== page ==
experimental Feminism/digItalFemme’inism presents :
“Is the ‘Gapeee’ of Feminism yet another logical half-evidence for nu|chronology and artificial century-expanding?”
(* UPDATE : 04/20 http://justpaste.it/universitygap001
(soundtracked at http://soundcloud.com/ewing2001/gendah-nu-equaliteee-r-feat http://soundcloud.com/ewing2001/diesch-nenmenschen-zou-bisou -the madWomen hommage mini hit)
compiled by Nico Haupt aka mc nicomedy2010 aka ewing2001 etc..
(diplom media Scientist, bionicDJ, musician, underground nicomedian™ and netWorkk junkey ;-)
[[the happe-animation : “futur’ish” http://goanimate.com/videos/0bEA0bcOxRSI/1 ]]
Why experimentalFeminism is logical evidence for nu|chronology - Part 2 : The ‘*gapeee “of specific documentation on Universities [universitas magistrorum et scholarium] )
History came up with some amazing bullshit on feminism.
There was allegedly someone called Aglaonice, the “very first female” astronome in the 1st century, but then nothing for 1800++ years. What happened ?
Why also such a huge gap of “documentation” between post-feminist Marie de Gournay (~before or around 1649) and Christine de Pizan (allegedly living around 1400s in Venice) ?
Most likely, *if de Gournay’s personality *was authentic and i take my blog at http://1649beginningofhumanz.tumblr.com/ serious), her *birth was a little bit pre-dated (or mistranslated) -before 1649- but possibly also combining other ficticious persons, i.e.”historian” Tacitus and Cicero, which “de Gournay translated”.
Hint: There is apparently no color painting available from deGournay while she was alive, but some black and white (lithographies?] and only one colorization, apparently not established during her lifetime and underpromoted, according to tineye.com.
~249 years of a gap and no progress or *any kind of documentation on feminism and|or gender equality ?
One logical reason could be that de Pizan was another ficticious person and instead her character based on other female personicas in ongoing history *after 1649++.
Odd, since suffragettes constantly evolved after Mary Wollstonecraft (1759-1797) ; Olympe de Gouges aka Marie Gouze (1748-1793), Marianne Adelaide Hedwig Dohm (1831-1919) etc…
Why also did most of the early feminists after 1649++ feel the need to mostly cite *ancient women?
Was there *such a black hole on female progressivism, or is it more likely that these centuries did not exist ?!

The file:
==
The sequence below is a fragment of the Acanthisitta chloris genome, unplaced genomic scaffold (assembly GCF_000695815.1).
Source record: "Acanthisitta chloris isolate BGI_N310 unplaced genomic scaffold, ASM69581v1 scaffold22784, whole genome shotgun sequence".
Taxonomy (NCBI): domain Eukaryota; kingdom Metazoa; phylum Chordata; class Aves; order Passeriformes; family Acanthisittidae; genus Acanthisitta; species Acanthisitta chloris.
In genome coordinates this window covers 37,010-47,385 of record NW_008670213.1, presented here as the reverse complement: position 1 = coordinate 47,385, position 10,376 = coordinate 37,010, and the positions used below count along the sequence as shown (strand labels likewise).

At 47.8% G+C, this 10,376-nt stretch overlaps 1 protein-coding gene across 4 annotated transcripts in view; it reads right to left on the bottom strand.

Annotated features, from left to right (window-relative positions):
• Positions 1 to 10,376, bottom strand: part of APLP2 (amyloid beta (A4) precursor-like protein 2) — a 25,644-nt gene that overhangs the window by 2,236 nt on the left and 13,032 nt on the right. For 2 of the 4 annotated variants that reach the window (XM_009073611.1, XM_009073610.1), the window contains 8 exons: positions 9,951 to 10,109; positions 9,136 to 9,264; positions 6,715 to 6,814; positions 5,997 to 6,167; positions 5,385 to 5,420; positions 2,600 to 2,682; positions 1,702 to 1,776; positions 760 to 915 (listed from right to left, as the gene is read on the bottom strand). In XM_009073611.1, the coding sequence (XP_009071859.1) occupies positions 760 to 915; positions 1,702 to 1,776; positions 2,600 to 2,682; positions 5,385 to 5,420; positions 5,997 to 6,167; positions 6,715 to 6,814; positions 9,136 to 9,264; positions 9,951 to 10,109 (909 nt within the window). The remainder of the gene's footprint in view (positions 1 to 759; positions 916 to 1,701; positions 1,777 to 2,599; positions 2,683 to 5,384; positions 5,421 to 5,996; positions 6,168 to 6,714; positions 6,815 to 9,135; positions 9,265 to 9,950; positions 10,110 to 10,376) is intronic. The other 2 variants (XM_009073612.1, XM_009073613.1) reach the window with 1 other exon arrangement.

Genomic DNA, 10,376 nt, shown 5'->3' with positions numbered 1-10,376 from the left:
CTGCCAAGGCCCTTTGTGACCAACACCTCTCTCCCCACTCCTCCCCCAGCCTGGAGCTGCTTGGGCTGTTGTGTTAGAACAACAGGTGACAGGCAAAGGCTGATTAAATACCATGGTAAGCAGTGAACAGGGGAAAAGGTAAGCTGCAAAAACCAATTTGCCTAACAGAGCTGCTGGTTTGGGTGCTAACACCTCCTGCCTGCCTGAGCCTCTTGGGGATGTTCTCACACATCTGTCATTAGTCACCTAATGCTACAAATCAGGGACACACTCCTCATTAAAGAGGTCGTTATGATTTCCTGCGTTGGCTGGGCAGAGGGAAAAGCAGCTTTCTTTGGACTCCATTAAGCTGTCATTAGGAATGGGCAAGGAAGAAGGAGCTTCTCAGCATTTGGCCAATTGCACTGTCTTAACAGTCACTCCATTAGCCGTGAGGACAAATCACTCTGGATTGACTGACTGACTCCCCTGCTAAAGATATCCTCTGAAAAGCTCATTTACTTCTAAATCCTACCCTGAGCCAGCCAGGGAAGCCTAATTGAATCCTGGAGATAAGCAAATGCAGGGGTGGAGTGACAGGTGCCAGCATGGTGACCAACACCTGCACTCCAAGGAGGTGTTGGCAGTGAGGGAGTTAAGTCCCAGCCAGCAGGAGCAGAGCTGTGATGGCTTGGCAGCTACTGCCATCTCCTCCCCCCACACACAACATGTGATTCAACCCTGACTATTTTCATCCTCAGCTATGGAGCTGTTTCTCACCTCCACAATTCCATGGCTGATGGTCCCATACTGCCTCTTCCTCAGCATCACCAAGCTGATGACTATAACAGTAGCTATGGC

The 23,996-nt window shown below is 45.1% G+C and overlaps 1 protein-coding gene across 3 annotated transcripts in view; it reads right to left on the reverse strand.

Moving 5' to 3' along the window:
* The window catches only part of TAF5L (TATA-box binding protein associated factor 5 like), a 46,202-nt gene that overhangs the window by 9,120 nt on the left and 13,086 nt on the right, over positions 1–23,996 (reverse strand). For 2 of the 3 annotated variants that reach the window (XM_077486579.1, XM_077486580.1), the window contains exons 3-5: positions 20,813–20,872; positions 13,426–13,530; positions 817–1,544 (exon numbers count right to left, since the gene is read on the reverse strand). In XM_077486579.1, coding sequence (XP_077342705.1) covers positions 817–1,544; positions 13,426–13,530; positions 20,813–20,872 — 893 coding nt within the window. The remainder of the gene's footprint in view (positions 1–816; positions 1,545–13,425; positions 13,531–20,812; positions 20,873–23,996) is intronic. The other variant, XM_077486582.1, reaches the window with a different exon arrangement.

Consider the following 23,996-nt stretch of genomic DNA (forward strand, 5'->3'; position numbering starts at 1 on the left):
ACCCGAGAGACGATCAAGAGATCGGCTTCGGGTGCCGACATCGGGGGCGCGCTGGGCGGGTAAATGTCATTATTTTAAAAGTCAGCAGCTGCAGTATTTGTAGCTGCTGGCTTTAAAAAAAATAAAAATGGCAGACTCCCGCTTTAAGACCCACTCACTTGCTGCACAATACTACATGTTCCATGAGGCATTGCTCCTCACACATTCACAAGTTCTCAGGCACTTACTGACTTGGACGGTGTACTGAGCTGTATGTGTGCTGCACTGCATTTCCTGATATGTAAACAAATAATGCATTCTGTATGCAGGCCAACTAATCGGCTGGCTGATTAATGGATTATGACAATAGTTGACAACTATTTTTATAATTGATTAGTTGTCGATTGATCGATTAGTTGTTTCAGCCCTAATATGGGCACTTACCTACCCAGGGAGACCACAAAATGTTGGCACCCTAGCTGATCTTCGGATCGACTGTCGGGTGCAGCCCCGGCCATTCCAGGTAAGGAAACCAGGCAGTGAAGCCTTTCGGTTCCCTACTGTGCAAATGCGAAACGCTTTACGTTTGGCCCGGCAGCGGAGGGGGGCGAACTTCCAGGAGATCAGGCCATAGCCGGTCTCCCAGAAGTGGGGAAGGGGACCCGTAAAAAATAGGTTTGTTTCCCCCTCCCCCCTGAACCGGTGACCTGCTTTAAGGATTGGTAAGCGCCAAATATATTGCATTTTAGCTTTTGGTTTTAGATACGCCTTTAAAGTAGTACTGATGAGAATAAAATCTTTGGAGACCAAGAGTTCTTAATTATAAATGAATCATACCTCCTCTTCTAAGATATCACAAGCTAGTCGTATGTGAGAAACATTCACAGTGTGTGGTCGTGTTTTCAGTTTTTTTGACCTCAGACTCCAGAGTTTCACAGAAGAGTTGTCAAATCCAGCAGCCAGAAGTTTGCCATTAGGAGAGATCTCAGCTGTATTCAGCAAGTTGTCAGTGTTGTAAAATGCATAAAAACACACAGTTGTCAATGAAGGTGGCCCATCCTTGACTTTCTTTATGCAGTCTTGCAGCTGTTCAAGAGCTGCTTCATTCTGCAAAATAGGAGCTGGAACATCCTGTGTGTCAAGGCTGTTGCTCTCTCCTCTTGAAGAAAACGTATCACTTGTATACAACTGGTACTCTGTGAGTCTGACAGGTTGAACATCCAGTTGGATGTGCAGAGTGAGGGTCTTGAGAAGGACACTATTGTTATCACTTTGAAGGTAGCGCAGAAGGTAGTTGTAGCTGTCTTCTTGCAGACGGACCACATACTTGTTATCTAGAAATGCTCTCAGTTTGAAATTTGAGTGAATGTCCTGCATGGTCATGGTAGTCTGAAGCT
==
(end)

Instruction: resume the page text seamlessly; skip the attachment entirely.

The following list includes more *authentic feminists and should show, why such a huge gap of non-feminism most likely refers to a historical falsification of artificially created centuries, rather than to the lack of such progress in itself.
It starts with personalities within one of the final gaps in such a documentation, between the so called “1450-years” until after 1649++, which stands for almost 200 years !!
Cereta allegedly lived around (1469–1499) and officially studied at the University of Prada, but no public records exist verifying this. As a matter of fact, there isn’t even a documentation of “Prada”, which nowadays is only known as famous handbag- and shoe design company, which was created in 1913 !
Also Cereta had some strange account of marriage:
Her husband died after 18 months from a fever.
Why “Cereta” was promoting also an ancient person, Cornificia, and noone else within 1400 years is another mystery.
Cornificia was also mentioned -together with 105 more or less mythological women- in the so called writings of Boccaccio: “De mulieribus claris”.
However also Boccacio was most likely ghostwritten and made up, constructed to refresh the “ancient myth”, by focussing on female characters i.e. Faustina the Younger, Poppaea Sabina -wife of Nero or Opis, wife of god Saturn ;
So no other “famous woman” are documented by both Cereta/Boccachio between the 1st century and 1374?
Conclusion: because *all of these 13 centuries were made up, including their ficticious characters ;-
Interestingly all early feminists lived allegedly altogether in Venice.
History states, Fedele wasn’t allowed to study, but oddly allowed to talk in “1487” at the Universitty of Padua, which has their own undocumented origin. Almost no famous alumni is documented at Padua before 1700 !
More obvious, Padua started to exist *after 1649++ and was maybe *indeed the first feministic university.
Venice also created very nice glass and is full of water.
It makes absolutely sense, to develop a specific clarity on this over there ;
There is documentation, that in 1678 Elena Lucrezia Cornaro Piscopia [above] obtained the very first doctor title in the history of Profession [also mentioned at my blog at http://1649beginningofhumanz.tumblr.com/ ; http://1649beginningofhumanz.tumblr.com/post/17423280429/1671-1683 .
Maybe it was Piscopia, who invented *earlier feminists, including Fedule ?
Why also was there no *femalePower* between 1487 and 1678 at Padua? A “gapeee” of 191 years ?!?!
Marguerite of Navarre
Most likely another ficticious person, this time to boost the alleged “medieval age”.
Of Navarre had various names, also known as Marguerite Porète or Marguerite d’Alençon.
Her “original writings” are locked up at Château de Chantilly, which is a hub for former “secretSociety” Institut de France. Chantilly “re-invented” itself at around the 1870s.
Porete’s character was embedded in process files of the so called Inquisition, accused as a witch,
and officially killed for this in “1310”, after 8 years jail.